Traditions: The `Real', the Hyper, and the Virtual in the Built Environment is a continuation of Nezar AlSayyad's engagement with the subject of tradition in the built environment.
In it he attempts to unsettle the belief that tradition is simply a product of history and transmission.
Without dismissing the parallels between history and tradition, he argues that normative discourses which conceive of tradition as a place-based, temporally situated concept, as a static authoritative legacy of a past, and as a heritage owned by certain groups of people can no longer be sustained in the present moment of globalization.
Instead he calls for an approach that recognizes how the main qualities of tradition are transient, fleeting, and contingent.
While using the built environment as the primary lens of investigation, other approaches for the study of tradition, with origins in geography, history, sociology, or anthropology, are actively deployed in this book.
AlSayyad offers a recasting of the epistemology of tradition as fundamentally spatial, thus providing a much-needed theoretical rudder for the emerging debates.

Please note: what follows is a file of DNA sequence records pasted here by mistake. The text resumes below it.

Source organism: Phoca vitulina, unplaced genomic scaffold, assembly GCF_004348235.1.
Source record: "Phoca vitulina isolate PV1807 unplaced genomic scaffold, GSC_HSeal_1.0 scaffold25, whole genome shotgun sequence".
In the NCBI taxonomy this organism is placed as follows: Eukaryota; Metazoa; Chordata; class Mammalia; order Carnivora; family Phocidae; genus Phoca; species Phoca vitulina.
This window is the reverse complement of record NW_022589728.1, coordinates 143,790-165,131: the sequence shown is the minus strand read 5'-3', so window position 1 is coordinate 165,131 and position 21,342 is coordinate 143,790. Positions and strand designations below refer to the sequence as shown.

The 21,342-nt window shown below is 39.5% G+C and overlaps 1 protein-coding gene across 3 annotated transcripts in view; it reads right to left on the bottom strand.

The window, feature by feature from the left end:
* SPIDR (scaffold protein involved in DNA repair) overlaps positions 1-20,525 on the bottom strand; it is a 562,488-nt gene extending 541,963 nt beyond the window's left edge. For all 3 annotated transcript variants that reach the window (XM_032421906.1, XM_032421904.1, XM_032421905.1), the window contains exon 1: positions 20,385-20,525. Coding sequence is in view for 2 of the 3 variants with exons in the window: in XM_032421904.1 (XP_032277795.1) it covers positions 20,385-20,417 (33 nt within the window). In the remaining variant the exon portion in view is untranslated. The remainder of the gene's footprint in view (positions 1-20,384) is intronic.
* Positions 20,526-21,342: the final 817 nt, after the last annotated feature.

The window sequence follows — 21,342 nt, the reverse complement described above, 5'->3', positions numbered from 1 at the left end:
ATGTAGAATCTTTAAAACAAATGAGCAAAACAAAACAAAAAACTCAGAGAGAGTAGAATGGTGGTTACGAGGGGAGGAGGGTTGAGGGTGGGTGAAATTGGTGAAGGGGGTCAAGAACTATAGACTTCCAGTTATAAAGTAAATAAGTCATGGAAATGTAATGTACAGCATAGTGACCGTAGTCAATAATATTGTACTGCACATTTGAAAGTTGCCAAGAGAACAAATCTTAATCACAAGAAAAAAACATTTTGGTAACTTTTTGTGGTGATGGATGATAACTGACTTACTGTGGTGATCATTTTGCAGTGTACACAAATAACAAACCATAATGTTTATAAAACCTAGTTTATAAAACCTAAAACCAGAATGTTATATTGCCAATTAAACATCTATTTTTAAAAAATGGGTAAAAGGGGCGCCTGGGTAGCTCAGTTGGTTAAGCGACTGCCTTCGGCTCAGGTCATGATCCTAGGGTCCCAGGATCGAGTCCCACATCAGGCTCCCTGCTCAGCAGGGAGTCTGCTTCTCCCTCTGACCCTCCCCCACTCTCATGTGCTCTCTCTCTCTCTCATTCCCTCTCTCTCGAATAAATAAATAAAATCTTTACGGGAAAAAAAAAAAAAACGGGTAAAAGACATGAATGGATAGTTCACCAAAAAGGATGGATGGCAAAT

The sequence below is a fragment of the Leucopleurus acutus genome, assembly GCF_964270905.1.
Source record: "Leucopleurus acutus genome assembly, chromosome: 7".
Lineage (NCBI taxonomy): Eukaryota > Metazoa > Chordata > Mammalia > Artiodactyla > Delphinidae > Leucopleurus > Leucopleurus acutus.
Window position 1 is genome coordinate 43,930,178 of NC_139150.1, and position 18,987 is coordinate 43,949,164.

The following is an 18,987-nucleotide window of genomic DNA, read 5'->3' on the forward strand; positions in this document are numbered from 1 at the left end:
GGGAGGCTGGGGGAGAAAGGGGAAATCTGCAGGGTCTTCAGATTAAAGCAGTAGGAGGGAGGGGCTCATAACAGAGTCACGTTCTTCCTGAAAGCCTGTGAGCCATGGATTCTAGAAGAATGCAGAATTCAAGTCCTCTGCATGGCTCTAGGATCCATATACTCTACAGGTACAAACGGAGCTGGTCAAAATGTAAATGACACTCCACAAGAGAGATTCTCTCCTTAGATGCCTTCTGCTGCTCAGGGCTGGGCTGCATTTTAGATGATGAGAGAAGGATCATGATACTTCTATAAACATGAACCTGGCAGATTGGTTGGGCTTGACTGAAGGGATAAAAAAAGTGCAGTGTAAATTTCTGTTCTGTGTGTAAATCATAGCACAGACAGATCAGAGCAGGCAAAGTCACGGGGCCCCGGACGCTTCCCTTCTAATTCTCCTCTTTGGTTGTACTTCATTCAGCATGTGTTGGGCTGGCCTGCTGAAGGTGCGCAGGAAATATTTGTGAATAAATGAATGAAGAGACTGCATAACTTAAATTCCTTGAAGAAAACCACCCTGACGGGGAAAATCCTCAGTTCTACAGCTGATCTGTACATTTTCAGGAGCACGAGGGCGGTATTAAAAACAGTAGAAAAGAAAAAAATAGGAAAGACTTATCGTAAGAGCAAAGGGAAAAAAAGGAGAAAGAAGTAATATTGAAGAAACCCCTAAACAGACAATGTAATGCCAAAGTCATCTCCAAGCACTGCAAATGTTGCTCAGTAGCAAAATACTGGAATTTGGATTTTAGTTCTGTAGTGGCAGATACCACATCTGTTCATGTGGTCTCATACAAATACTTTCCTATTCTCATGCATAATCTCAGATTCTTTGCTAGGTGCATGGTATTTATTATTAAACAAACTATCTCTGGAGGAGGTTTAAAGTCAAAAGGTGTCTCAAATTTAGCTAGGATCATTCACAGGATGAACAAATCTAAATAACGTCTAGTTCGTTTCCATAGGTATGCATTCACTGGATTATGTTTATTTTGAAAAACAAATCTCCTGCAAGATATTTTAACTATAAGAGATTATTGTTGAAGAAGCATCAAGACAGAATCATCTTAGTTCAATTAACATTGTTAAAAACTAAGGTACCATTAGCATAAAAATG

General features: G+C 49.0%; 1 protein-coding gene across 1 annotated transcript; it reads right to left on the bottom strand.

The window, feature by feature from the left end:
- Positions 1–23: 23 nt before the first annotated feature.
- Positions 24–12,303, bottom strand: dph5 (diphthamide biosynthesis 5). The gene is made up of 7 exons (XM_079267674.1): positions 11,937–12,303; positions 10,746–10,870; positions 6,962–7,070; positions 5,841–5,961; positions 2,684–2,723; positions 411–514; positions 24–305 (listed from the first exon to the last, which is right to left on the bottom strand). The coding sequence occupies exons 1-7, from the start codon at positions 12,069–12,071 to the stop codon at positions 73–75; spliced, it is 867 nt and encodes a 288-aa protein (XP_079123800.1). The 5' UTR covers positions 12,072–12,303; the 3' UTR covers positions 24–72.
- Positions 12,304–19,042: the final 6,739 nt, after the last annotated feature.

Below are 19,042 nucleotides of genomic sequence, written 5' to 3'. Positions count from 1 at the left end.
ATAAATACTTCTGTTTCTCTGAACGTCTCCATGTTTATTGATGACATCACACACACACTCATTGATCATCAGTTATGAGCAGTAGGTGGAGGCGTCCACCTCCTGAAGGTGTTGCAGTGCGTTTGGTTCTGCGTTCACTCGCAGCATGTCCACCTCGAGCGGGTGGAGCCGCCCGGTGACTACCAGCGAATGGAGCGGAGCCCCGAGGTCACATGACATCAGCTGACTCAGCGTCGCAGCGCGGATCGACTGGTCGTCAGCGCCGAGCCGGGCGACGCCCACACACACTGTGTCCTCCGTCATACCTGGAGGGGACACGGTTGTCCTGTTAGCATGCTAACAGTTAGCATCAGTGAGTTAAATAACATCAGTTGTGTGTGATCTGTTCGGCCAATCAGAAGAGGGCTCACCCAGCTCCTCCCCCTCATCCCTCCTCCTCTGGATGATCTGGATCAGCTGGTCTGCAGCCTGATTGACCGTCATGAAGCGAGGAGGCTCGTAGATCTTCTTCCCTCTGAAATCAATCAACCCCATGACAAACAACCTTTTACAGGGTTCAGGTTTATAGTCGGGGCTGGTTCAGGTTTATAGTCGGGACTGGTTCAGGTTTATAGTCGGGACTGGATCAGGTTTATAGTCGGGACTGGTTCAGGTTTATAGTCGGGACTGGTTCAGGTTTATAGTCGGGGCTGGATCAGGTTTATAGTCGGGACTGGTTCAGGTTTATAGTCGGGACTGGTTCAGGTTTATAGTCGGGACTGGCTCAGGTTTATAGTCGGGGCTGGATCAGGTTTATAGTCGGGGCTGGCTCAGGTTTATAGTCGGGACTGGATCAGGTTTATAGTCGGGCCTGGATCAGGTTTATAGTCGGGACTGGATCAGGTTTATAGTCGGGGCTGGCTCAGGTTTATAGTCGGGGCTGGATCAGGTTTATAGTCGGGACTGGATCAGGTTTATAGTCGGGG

Rather than analyzing tradition as a reaction to modernity or as its antithetical other, he examines those discursive and spatial terrains where tradition collides and colludes with modernity.
AlSayyad argues that built traditional environments have been studied until recently as `authentic' environments that represent `real' everyday practices.
But, as his research illustrates, their consumption at a mass scale, especially in the arena of tourism and mass media, has often elevated them to hyper-environments whose connection to `real' places results in fundamentally `dis-placed' and disembodied experience.
More recently, the portrayal of traditional environments in both the virtual realm and heritage discourses has resulted in new articulations of tradition that could not be imagined just a few decades ago.
AlSayyad interrogates the meanings and practices of tradition in the twenty-first century by looking at these three distinct categories of the built environment: the `real', the hyper, and the virtual.